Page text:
Pinching Pennies

(or why I unsubscribed from an email list)

It started innocuously enough.

I was looking for ideas about how to outline a novel, and I came across an outlining method that looked promising. It was in the days before this particular writer morphed into the marketing machine she was destined to become, so I actually paid for the product, gave her my email address, and in no time, the information I had paid for was sent to me.

It was transactional, and it was great. I had what I wanted — a system for outlining — and she had what she wanted — $15.

The honeymoon phase

Initially, my obligations as a reader of her emails were easy to meet. I got an email here or there on the topic of writing. The emails were like the occasional drop of rain on a windshield while driving. You didn’t even need to bother to turn on the wipers.

Little did I know that a change was afoot, and in due time, I would get a blizzard of emails, that would be more like driving in a late winter Michigan snowstorm.

But at this point, it was still a drop of information here, a drop of information there. Nothing that took up a lot of my time or caused me undue stress, so I didn’t unsubscribe.

But then something happened.

Marketing Camp

I know the writer didn’t see it this way, but I’m not talking about how it looked from her perch creating email campaigns; I am talking about the view from my inbox.

After a couple of years of the occasional, on-point email, with some breaks in-between, something changed, and I started getting numerous emails, and the campaigns were neverending.

The one or two emails a week morphed into anywhere between one to seven a day, but there wasn’t a particular schedule. The emails themselves were slapdash and messy. Sometimes the links she meant to send were done incorrectly, necessitating — you guessed it — another email.

In addition to the friendly missives, there were now “you’ve been selected” surveys to complete so she could develop new “courses,” and in those surveys there were always at least two questions to determine the target price for whatever “service” she would be offering.

It was more than a little overwhelming, and no doubt in one of the surveys she sent out, I probably mentioned that she might want to look at cutting back on the number of emails she sent. Eventually she did offer an option to receive a reduced number, but like the marketing addict/whiz that she is, she couldn’t quit, and even the “reduced calorie” email list offerings soon came as fast and furious as the previous option I had been on.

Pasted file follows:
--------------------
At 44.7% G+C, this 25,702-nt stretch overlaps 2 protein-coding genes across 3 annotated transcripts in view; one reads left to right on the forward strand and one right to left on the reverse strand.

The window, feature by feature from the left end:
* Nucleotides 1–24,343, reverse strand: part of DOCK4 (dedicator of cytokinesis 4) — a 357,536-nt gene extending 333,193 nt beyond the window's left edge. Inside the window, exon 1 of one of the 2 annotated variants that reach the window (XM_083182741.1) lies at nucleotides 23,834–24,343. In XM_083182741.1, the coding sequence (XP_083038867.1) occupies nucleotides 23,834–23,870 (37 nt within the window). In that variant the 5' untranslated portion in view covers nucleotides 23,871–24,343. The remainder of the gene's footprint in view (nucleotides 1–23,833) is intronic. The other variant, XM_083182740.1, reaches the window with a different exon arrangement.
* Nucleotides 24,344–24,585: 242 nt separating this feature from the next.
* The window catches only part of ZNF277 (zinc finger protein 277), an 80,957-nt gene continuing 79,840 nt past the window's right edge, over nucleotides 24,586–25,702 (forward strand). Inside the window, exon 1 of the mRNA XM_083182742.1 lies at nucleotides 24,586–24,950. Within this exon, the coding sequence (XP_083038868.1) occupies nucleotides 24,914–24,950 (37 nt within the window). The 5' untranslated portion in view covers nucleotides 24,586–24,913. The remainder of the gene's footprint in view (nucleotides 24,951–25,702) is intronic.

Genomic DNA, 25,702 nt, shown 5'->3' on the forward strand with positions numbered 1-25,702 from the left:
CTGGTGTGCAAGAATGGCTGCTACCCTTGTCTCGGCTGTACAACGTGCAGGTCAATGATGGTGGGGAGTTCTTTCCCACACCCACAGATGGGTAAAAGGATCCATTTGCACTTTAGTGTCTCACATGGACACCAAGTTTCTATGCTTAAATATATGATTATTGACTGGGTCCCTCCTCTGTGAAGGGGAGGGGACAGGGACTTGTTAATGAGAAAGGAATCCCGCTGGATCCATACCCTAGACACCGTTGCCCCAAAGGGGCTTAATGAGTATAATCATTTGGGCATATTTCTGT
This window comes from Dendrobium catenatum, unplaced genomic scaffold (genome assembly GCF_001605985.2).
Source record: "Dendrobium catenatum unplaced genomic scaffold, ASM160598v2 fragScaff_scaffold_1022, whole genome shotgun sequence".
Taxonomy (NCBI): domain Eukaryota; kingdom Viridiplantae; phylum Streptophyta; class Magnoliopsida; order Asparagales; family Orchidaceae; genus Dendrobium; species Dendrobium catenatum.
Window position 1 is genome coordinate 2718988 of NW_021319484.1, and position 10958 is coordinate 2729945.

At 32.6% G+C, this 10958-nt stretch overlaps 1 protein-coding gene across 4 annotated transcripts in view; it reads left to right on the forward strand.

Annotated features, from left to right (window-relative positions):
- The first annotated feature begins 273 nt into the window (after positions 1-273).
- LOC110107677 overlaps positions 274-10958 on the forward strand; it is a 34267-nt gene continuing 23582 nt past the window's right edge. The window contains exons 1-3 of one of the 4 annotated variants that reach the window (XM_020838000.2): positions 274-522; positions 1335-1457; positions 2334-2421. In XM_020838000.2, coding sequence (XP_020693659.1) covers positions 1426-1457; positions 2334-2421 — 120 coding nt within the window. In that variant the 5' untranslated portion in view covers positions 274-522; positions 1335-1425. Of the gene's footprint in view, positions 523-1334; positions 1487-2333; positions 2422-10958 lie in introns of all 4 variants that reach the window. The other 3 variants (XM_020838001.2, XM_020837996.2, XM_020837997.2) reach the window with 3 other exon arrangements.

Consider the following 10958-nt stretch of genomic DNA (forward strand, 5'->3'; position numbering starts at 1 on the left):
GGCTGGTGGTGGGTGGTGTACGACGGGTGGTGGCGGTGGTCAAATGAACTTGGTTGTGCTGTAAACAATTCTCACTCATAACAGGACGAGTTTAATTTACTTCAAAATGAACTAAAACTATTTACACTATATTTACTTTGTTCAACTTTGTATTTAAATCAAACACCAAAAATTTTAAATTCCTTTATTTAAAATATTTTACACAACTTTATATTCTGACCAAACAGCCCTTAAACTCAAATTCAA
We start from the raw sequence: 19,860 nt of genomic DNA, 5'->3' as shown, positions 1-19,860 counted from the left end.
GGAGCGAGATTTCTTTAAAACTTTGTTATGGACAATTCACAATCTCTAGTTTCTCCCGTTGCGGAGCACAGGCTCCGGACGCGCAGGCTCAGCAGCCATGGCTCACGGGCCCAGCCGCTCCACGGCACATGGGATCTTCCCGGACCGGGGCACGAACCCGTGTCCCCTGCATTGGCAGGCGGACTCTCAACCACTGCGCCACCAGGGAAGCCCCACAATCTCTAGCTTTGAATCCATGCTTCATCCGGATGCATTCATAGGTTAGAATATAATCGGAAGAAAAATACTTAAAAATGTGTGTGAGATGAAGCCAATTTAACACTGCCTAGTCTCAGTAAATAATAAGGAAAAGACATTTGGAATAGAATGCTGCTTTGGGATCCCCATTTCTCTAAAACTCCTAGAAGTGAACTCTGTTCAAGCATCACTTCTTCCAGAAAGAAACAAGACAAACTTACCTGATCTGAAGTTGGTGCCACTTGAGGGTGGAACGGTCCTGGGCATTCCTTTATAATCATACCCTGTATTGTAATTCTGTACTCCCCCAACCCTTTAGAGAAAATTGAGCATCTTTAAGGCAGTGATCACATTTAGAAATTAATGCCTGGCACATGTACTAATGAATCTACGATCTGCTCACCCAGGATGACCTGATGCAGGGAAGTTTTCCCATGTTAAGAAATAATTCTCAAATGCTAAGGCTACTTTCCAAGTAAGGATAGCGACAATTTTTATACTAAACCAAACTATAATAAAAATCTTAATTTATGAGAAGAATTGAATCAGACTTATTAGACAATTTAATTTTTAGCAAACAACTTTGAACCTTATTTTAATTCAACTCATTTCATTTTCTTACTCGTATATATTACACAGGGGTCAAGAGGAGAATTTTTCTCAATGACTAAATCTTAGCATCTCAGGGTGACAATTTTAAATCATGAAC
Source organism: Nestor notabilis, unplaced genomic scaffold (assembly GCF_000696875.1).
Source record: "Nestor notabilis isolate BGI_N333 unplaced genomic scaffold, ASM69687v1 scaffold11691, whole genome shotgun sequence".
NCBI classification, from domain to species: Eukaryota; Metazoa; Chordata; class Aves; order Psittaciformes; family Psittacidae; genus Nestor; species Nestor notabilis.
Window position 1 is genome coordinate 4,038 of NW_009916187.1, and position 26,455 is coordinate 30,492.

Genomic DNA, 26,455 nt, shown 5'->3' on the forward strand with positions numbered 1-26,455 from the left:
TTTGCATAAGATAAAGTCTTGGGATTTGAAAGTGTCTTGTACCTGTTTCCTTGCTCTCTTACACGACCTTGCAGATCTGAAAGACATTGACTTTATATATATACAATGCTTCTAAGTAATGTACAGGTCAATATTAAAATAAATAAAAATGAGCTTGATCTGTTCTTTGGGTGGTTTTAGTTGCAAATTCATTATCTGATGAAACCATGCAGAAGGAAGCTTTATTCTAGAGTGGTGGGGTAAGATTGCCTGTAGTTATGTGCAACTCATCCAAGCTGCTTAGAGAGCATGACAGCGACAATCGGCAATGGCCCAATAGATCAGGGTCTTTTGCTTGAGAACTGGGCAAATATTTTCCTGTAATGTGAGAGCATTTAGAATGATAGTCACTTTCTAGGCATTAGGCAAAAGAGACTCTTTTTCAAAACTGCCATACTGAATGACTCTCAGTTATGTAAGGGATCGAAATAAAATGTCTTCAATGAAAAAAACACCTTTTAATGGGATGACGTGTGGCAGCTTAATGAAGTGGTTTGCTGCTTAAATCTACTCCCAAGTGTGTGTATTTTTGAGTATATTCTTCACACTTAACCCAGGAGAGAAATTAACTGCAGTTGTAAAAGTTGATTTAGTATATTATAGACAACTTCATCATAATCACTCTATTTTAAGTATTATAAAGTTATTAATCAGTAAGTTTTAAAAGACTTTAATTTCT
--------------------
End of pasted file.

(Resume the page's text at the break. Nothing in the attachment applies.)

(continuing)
There were “webinars” and “chats” and “subscriptions” and “discounts” and “deadlines for discounts” and seemingly endless emails about the value of an email list.

But the thing about marketing is that in order to sell someone on your “solution,” you first have to sell them on their “problem.”

My problem

My problem, it seemed, was that I didn’t have a vibrant enough email list. If I really wanted to “make it,” I needed to get one — stat! Once a person got onto my email list, I could legally bombard them with emails selling my products. Why, I could even use the people on my email list to develop my products!

Like the author of the email in my inbox, I would learn how to “create a solution” to my reader’s “problem.” My reader would be so grateful, he or she would happily buy the proffered “solution.”

But it turned out for me that my real “problem” was that I was getting anywhere from 2–7 emails a day. I was on constant blast. If I read every come-on sent my way, I wouldn’t have time to do that which I set out to do: write.

Then, one day as she was getting ready to close out one of her sales pitches that would net her approximately $120,000 in revenue for 2020, I received an onslaught of emails unlike any I had received before.

Stop the insanity

Her life has become a theater, and according to all I have read in the assorted emails, a very lucrative theater, but it was at this point in the show that I decided I had to leave.

In economics it’s called “the sunk cost fallacy,” and it is provides a framework for understanding why we keep doing something when we know we should walk away.

Because we have invested so much time, money, or effort, we keep thinking that one day it will pay off, so we keep investing despite having gotten no return on our investment.

But like the email list marketing maven I have followed for years, I too have a life to live and creating “freebies,” doing A/B testing, and sending out thousands of emails to virtual strangers is not how I want to spend it.

And while I have certainly encountered this kind of marketing before, this was the first time I experienced the transformation in my inbox, and it was a little disheartening.

At its core, the whole “you need an email list” is a kind of Ponzi scheme that robs you of your time, and I am old enough now, that time is my most valuable and valued asset, and so in a convoluted way, being on her email list did help me identify my problem.

So what is my problem?

My “problem” is that I don’t feel like I have enough time to do the things I want to do; my “solution” will be to unsubscribe to all but the most important email lists so that I make the best use of the time I have left.

If I have learned nothing this year, it’s that our time on this planet is a limited run, and so to every reader who has made it to this sentence, thank you for your time and consideration.

Crocheter on a mission to make the world a better place — one stitch at a time. Twitter: @crochetbug. Crochet blog:

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